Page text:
Joining the Royal Family requires abiding by customs deeply rooted in British tradition. As the world celebrates the announcement of Prince Harry and Megan Markle’s engagement, the future Duchess of Sussex will be preparing to take on her new title, and with it, a distinguished protocol of Royal etiquette. From finding out if the Queen is at home, to dining with members of the Royal family, our guide to British Royal etiquette covers all the rules and rites you could ever need to know when meeting her Majesty.
How to see when the Queen is home
Whether you’re passing Buckingham Palace, Windsor Castle, Balmoral Castle or Sandringham House, you might be interested to know whether the Queen is in residence. The easiest way to tell is by taking a closer look at the palace’s flag. If The Royal Standard is at the top of the flagpole (and not the Union Jack), you know the Queen is at home.
How to act when meeting the Queen
The British Monarchy has relaxed a great deal in recent years, but many people still choose to follow the established rules of British Royal etiquette. On meeting a member of the Royal Family, men traditionally bow from the neck, while women curtsy. In more recent times – despite the general no touching rule – it has also become common to shake hands, but only once they’ve extended their hand to you. And while you’re in Royal company, remember never to turn your back on the Queen.
How to greet Royalty
When meeting the Queen, the correct way to address her is ‘Your Majesty’, and for other members of the Royal Family it’s ‘Your Royal Highness’. After this initial greeting ‘Ma’am’ (pronounced as in ‘jam’) is typically used for the Queen and other female members of the Royal Family, and ‘Sir’ is used to address the men.
It’s a general rule to keep conversation with the Queen to pleasantries and small talk. Avoid asking any personal or probing questions, and let The Queen initiate the topic of conversation with you. At mealtimes, convention dictates that the Queen first makes conversation with the person seated to her right, then on the next course, she’ll turn to the person on her left; as guests follow suit, the conversation flows.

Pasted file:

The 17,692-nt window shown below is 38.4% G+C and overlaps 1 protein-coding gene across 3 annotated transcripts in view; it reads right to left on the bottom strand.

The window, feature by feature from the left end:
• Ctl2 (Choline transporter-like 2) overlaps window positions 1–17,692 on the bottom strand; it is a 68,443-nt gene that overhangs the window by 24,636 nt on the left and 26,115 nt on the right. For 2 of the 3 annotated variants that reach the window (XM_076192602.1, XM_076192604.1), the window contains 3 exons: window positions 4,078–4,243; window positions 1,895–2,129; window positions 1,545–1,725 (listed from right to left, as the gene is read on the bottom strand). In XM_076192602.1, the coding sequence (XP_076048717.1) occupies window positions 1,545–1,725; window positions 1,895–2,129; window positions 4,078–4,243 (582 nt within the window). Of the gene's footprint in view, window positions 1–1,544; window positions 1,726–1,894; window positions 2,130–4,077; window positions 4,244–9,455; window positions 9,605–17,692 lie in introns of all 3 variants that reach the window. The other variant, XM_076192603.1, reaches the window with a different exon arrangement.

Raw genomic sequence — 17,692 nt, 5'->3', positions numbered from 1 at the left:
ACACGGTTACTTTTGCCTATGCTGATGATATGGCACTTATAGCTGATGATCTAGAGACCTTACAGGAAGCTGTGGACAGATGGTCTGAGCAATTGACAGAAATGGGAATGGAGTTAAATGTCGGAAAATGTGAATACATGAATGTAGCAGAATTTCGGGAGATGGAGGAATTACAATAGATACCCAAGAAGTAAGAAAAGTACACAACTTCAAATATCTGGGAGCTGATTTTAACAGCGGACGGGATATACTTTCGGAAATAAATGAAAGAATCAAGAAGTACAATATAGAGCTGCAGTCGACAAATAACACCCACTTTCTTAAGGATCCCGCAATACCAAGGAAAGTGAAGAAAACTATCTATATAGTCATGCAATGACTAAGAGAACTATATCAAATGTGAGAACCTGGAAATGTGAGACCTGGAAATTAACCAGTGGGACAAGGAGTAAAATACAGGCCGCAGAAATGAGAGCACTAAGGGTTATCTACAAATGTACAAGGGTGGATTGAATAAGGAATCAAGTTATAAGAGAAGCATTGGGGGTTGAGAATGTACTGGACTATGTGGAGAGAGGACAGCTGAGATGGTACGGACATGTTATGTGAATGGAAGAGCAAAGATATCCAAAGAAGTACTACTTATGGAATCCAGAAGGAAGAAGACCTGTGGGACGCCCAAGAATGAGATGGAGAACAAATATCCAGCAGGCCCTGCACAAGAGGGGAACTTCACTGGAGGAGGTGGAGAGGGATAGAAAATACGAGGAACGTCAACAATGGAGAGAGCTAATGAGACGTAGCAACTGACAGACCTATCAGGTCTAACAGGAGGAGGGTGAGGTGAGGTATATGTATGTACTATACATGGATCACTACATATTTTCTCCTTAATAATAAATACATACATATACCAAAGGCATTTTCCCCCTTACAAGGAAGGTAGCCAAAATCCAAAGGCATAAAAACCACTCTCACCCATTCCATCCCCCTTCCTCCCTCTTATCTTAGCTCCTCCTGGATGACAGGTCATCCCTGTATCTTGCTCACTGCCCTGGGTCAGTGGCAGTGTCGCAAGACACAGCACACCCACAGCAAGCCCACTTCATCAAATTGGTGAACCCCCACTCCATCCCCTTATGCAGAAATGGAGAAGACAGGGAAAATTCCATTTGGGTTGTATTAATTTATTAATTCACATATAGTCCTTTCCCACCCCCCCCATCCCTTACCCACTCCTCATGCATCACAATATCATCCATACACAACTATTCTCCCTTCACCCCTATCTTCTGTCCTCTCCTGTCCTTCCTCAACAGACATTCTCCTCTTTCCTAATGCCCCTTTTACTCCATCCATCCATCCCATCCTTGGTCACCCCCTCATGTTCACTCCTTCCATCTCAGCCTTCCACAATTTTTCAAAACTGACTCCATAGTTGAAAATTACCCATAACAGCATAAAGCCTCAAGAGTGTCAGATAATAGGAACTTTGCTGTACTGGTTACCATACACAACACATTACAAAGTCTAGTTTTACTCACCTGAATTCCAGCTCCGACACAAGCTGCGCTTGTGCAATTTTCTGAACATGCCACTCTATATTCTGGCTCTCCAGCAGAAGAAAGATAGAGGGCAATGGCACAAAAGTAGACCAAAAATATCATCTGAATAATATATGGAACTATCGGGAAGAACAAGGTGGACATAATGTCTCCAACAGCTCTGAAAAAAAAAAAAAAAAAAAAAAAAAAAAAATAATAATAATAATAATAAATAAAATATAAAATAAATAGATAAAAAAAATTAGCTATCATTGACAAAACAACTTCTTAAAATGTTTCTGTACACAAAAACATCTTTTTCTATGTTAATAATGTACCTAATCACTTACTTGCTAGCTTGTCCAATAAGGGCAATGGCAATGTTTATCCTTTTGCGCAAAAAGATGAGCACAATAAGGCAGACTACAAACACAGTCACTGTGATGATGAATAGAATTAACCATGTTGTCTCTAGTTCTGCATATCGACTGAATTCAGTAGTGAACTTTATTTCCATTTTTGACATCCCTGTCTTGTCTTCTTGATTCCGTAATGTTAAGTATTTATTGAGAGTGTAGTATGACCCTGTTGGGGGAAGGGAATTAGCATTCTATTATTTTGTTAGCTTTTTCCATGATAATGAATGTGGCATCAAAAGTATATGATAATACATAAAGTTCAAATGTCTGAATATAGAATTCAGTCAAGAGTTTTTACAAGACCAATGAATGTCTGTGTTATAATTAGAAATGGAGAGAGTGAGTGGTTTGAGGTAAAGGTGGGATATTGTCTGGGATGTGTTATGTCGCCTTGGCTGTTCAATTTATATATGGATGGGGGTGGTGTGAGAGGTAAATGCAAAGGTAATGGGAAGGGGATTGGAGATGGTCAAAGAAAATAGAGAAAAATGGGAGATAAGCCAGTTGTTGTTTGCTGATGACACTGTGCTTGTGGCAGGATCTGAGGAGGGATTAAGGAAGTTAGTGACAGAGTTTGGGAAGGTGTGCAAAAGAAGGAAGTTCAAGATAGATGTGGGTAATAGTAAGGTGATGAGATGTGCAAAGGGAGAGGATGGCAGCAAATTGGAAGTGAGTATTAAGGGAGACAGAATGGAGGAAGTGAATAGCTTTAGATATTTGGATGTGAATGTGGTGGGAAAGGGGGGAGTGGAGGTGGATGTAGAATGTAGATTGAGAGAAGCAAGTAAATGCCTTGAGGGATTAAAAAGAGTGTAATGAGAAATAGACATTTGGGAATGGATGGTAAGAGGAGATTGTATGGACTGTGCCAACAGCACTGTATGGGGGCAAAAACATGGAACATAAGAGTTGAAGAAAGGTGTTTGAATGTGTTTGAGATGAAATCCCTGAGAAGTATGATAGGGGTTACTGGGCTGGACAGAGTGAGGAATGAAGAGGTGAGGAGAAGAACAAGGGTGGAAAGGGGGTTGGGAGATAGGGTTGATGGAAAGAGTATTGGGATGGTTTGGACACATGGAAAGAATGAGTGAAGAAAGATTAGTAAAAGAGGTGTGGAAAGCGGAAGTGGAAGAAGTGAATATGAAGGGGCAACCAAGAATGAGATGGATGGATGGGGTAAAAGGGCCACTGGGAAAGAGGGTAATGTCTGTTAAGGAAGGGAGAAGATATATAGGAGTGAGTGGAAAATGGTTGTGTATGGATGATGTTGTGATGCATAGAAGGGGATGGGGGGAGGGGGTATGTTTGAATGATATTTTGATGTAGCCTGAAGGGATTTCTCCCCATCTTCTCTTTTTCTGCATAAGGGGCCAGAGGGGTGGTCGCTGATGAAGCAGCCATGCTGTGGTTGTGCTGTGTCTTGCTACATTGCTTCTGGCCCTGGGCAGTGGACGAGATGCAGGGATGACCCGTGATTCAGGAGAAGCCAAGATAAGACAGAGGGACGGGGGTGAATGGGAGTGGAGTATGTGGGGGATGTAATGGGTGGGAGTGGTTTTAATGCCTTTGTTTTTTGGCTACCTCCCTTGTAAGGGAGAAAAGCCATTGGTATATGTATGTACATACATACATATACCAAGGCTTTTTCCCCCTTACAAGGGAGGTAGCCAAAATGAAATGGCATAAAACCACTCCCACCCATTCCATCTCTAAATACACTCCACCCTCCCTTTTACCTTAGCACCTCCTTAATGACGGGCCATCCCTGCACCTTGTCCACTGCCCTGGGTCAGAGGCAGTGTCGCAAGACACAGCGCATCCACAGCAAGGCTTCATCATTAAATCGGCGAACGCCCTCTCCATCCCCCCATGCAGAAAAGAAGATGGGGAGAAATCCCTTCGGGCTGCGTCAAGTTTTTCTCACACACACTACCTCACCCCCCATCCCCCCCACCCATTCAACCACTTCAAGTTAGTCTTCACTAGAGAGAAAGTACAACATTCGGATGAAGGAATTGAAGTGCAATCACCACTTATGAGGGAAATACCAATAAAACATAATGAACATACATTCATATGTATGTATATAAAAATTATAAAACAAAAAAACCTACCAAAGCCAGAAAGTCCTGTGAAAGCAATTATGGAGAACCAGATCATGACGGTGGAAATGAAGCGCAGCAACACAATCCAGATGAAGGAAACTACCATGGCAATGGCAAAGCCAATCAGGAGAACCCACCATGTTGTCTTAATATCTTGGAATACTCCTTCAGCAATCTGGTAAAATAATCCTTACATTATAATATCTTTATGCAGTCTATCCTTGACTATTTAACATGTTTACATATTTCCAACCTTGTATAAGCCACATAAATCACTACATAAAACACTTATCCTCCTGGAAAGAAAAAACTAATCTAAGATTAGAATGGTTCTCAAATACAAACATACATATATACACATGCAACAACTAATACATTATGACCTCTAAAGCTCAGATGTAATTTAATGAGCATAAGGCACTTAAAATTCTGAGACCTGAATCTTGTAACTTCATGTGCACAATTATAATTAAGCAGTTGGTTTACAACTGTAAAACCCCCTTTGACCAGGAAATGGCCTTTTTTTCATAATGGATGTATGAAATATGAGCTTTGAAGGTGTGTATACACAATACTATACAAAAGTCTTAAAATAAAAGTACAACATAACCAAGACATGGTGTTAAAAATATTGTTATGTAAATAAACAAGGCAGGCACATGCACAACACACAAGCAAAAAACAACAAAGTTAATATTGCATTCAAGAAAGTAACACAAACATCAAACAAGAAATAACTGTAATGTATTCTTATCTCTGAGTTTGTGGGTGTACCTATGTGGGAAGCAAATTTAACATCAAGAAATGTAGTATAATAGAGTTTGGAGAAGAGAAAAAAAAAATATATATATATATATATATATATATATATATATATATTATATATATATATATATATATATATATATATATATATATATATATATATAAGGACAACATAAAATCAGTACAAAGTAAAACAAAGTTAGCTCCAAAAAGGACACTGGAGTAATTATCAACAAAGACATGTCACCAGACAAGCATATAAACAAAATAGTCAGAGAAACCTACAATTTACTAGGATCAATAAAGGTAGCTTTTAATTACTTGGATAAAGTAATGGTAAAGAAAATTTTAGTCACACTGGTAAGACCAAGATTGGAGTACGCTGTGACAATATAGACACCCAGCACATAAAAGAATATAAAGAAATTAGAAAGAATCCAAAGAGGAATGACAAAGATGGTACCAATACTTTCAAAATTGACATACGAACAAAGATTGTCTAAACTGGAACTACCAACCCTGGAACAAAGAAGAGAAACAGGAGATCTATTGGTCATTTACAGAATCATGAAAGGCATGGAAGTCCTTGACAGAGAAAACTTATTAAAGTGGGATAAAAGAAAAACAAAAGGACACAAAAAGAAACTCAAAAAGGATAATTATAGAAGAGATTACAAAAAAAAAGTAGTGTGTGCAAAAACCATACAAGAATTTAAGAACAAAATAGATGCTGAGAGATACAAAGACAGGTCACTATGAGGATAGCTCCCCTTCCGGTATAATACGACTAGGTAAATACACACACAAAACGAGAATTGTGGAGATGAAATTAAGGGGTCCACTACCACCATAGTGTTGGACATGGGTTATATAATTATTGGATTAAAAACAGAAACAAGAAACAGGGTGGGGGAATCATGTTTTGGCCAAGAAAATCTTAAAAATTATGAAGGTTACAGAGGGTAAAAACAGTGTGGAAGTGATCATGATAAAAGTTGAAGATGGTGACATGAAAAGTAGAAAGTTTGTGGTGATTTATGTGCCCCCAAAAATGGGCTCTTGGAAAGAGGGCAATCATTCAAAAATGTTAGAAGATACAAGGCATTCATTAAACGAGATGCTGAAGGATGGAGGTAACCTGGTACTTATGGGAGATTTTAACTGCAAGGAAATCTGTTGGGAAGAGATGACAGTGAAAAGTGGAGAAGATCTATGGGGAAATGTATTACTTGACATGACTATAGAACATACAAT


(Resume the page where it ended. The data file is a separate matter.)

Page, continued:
At meal times, follow the Queen’s lead
For those fortunate enough to ever receive a Royal invitation to dinner, it can be a nerve-wracking affair. The one rule of dining etiquette that’s universally agreed is to follow the Queen’s lead. Once the Queen is seated, it’s time to sit down, and – according to a rule that dates back through the centuries – once the Queen has stopped eating, you know that’s your cue to stop, too. Finally, if tea is served, ensure the teacup is placed back in the saucer after each sip you take.
Admittedly, not everyone has the opportunity to take tea with the Queen, but with Britain’s resplendent Royal residences to explore, visitors don’t have to miss out on having a Royal experience.
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Image credits: Cover photo of Buckingham Palace © iStock / RFStock. The Queen at Cartier Polo © Third Light. Buckingham Palace © iStock / oversnap. China teacups © iStock / David Freund. Trooping the Colour © iStock / Rudi Tapper.